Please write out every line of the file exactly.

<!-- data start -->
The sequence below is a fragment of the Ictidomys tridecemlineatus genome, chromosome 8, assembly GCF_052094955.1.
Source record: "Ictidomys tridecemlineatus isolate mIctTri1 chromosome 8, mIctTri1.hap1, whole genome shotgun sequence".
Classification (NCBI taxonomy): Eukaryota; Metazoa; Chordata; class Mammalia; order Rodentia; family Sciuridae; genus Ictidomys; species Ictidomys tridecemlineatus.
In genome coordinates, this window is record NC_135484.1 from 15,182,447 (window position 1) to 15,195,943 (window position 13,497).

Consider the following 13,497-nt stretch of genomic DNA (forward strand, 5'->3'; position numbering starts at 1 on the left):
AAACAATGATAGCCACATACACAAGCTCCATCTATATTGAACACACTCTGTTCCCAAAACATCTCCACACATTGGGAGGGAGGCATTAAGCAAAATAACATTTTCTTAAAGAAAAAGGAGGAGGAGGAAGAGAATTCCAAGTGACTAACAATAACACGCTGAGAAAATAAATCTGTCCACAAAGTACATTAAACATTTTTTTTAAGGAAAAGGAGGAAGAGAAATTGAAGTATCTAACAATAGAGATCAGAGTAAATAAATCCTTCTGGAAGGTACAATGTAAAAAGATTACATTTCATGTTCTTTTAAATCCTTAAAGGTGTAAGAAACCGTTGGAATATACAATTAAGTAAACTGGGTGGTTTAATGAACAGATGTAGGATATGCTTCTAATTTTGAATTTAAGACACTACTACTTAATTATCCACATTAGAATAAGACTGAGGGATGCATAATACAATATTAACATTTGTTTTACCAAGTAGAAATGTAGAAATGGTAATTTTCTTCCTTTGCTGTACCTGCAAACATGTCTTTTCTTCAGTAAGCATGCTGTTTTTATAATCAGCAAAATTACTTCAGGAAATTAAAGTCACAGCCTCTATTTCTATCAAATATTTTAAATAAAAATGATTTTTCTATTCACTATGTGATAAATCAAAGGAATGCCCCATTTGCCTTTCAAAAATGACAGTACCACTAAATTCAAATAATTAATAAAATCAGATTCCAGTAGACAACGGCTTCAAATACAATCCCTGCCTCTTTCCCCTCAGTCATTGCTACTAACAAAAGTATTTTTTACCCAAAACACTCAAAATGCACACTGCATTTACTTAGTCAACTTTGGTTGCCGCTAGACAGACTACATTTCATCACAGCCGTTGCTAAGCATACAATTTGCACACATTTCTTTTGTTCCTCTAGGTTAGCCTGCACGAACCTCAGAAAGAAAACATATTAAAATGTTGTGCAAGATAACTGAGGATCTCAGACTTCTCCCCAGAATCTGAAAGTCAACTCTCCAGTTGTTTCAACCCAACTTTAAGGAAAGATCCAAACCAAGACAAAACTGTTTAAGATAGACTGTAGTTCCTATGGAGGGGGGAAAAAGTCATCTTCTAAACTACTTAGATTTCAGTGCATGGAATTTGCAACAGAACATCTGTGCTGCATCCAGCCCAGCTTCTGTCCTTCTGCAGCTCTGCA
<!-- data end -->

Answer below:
The sequence below is a fragment of the Ictidomys tridecemlineatus genome, chromosome 8, assembly GCF_052094955.1.
Source record: "Ictidomys tridecemlineatus isolate mIctTri1 chromosome 8, mIctTri1.hap1, whole genome shotgun sequence".
Classification (NCBI taxonomy): Eukaryota; Metazoa; Chordata; class Mammalia; order Rodentia; family Sciuridae; genus Ictidomys; species Ictidomys tridecemlineatus.
In genome coordinates, this window is record NC_135484.1 from 15,182,447 (window position 1) to 15,195,943 (window position 13,497).

Consider the following 13,497-nt stretch of genomic DNA (forward strand, 5'->3'; position numbering starts at 1 on the left):
AAACAATGATAGCCACATACACAAGCTCCATCTATATTGAACACACTCTGTTCCCAAAACATCTCCACACATTGGGAGGGAGGCATTAAGCAAAATAACATTTTCTTAAAGAAAAAGGAGGAGGAGGAAGAGAATTCCAAGTGACTAACAATAACACGCTGAGAAAATAAATCTGTCCACAAAGTACATTAAACATTTTTTTTAAGGAAAAGGAGGAAGAGAAATTGAAGTATCTAACAATAGAGATCAGAGTAAATAAATCCTTCTGGAAGGTACAATGTAAAAAGATTACATTTCATGTTCTTTTAAATCCTTAAAGGTGTAAGAAACCGTTGGAATATACAATTAAGTAAACTGGGTGGTTTAATGAACAGATGTAGGATATGCTTCTAATTTTGAATTTAAGACACTACTACTTAATTATCCACATTAGAATAAGACTGAGGGATGCATAATACAATATTAACATTTGTTTTACCAAGTAGAAATGTAGAAATGGTAATTTTCTTCCTTTGCTGTACCTGCAAACATGTCTTTTCTTCAGTAAGCATGCTGTTTTTATAATCAGCAAAATTACTTCAGGAAATTAAAGTCACAGCCTCTATTTCTATCAAATATTTTAAATAAAAATGATTTTTCTATTCACTATGTGATAAATCAAAGGAATGCCCCATTTGCCTTTCAAAAATGACAGTACCACTAAATTCAAATAATTAATAAAATCAGATTCCAGTAGACAACGGCTTCAAATACAATCCCTGCCTCTTTCCCCTCAGTCATTGCTACTAACAAAAGTATTTTTTACCCAAAACACTCAAAATGCACACTGCATTTACTTAGTCAACTTTGGTTGCCGCTAGACAGACTACATTTCATCACAGCCGTTGCTAAGCATACAATTTGCACACATTTCTTTTGTTCCTCTAGGTTAGCCTGCACGAACCTCAGAAAGAAAACATATTAAAATGTTGTGCAAGATAACTGAGGATCTCAGACTTCTCCCCAGAATCTGAAAGTCAACTCTCCAGTTGTTTCAACCCAACTTTAAGGAAAGATCCAAACCAAGACAAAACTGTTTAAGATAGACTGTAGTTCCTATGGAGGGGGGAAAAAGTCATCTTCTAAACTACTTAGATTTCAGTGCATGGAATTTGCAACAGAACATCTGTGCTGCATCCAGCCCAGCTTCTGTCCTTCTGCAGCTCTGCA